The manual doesn't mention the need for calibration after replacing the fuses. I think it was a competing model, but remember that manual specifically stating that recalibration was not required after replacing the fuses. I'll see if I can dig it up.

Obviously, you could just stick the calibration sticker over the fuse door if that's the concern. I think some bench meters do it that way.
 

Online Fungus

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Re: Fluke 87V successor from Fluke?
« Reply #90 on: January 10, 2018, 07:48:33 am »
The manual doesn't mention the need for calibration after replacing the fuses.

It wouldn't be because of the fuses, it would be because you opened it up and might contaminate the insides.

(which would be solved by having the fuses in an external compartment, so we're going in circles...  :scared: )


The other argument I've heard is that the F87 fuses are internal for safety reasons, to contain any blast when they vaporize.

My Fluke 27 has the fuses in the battery compartment but it has a massive battery door (four screws!) and a secondary blast cover over the fuses when you get inside.
 

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Re: Fluke 87V successor from Fluke?
« Reply #91 on: January 10, 2018, 08:17:54 am »
If you blow a fuse you're supposed to get it recalibrated anyway.

(In fact this might be a reason Fluke makes the fuses inaccessible... to force people to break seals in environments where meters are controlled/audited)
The manual doesn't mention the need for calibration after replacing the fuses. I think it was a competing model, but remember that manual specifically stating that recalibration was not required after replacing the fuses. I'll see if I can dig it up.

Obviously, you could just stick the calibration sticker over the fuse door if that's the concern. I think some bench meters do it that way.
I couldn't find anything for the 87-5, but the removal of fuses without the need to re-calibrate is sold as an advantage on the Fluke 187-189 manual:


Therefore, a blown fuse does not require recalibration in all DMM models (which could potentially be extended to ALL models, unless it was a damaging blow that spews material all over the PCB) and the 87-5 will most probably require recalibration after fuse replacement.
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Online 2N3055

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Re: Fluke 87V successor from Fluke?
« Reply #92 on: January 10, 2018, 08:24:54 am »
...
It wouldn't be because of the fuses, it would be because you opened it up and might contaminate the insides.
(which would be solved by having the fuses in an external compartment, so we're going in circles...  :scared: )

Depending on the energy applied, in theory, you could have damaged something else in addition to fuse.. Hence calibration...
In big companies, they don't let you change the fuse yourself. You return it for repair and calibration. To them it's damaged for whatever reason as it doesn't work properly anymore. And you are not allowed to mess with the instrument. You have to deliver it to department in charge of instrumentation maintenance to be repaired and calibrated... Many places are like that, military, oil refineries, chemical plants ....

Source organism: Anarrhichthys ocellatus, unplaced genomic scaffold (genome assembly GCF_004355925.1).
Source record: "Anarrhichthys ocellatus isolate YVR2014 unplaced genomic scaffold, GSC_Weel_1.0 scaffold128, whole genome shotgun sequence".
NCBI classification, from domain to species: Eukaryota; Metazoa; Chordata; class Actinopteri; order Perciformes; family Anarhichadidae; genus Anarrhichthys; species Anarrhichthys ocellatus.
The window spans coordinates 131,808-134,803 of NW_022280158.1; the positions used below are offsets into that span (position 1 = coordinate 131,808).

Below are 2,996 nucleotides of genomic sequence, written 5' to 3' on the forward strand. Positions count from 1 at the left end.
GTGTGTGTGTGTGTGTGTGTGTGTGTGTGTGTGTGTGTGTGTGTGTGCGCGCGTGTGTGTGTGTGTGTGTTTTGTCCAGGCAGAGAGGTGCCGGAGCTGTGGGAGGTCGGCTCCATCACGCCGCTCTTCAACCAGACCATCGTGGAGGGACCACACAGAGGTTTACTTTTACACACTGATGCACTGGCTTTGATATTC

It is probably designed that way ON REQUEST by such customers..

Also you are right, it is part of mechanical containment design, and as you mention, if you do it differently, you need to reinforce door...
 

Offline Electro Detective

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Re: Fluke 87V successor from Fluke?
« Reply #93 on: January 10, 2018, 09:16:03 am »
Lest we forget that with a LOT of Flukes (and other brands?) a number #1 MAJOR disadvantage in opening the meter to replace a fuse, whether or not it affects calibration status or validity,
is you are inadvertently cracking, breaking or compromising the holding strength of the plastic posts which mate with self tapping screws decades of ongoing production oversight/apathy meets DUMBASSERY

Basically the meter can not, and will not, meet it's CAT specs on a serious BANG!
and the user better pray the yellow holster helps in absorbing some of it,
especially in HV/HI work if not wearing FULL protective gear, which most don't, the reason being (besides laziness) that the expensive pr0fessional meter is assumed 'safe' 

The concerned user approaching poverty that can't dish out for another overpriced hyped meter, now has the option to doing what's in the photo below
to improve the raped posts CAT-Less meter's chances on a BANG!
and lift its chances to stay intact during a drop on to a concrete or marble floor,

as weakened, cracked or sheared posts certainly won't be doing the meter and the user's pocket any favors...  :--
« Last Edit: January 19, 2018, 01:46:03 pm by Electro Detective »
 

Offline Electro Detective

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Re: Fluke 87V successor from Fluke?
« Reply #94 on: January 10, 2018, 09:23:36 am »
If they do produce a Fluke 87-6  :-//   they may include the Low Z feature, perhaps an AC proximity sensor alert

a) It would be called the 87 VI  :palm:


That might cause confusion with the 87 IV, and besides Roman numerals are approaching passe status   :-- :--


b) They wouldn't add new features in an existing product line, they'd create an exciting new line (and charge accordingly).


They did that with the 87-1, added features, and a faster Min-Max Peak capture to 87-3 and 87V...hasn't hurt sales yet in 25+ years 

I understand that there really isn't much that the 87-V is missing


Ability to default to DC in current mode?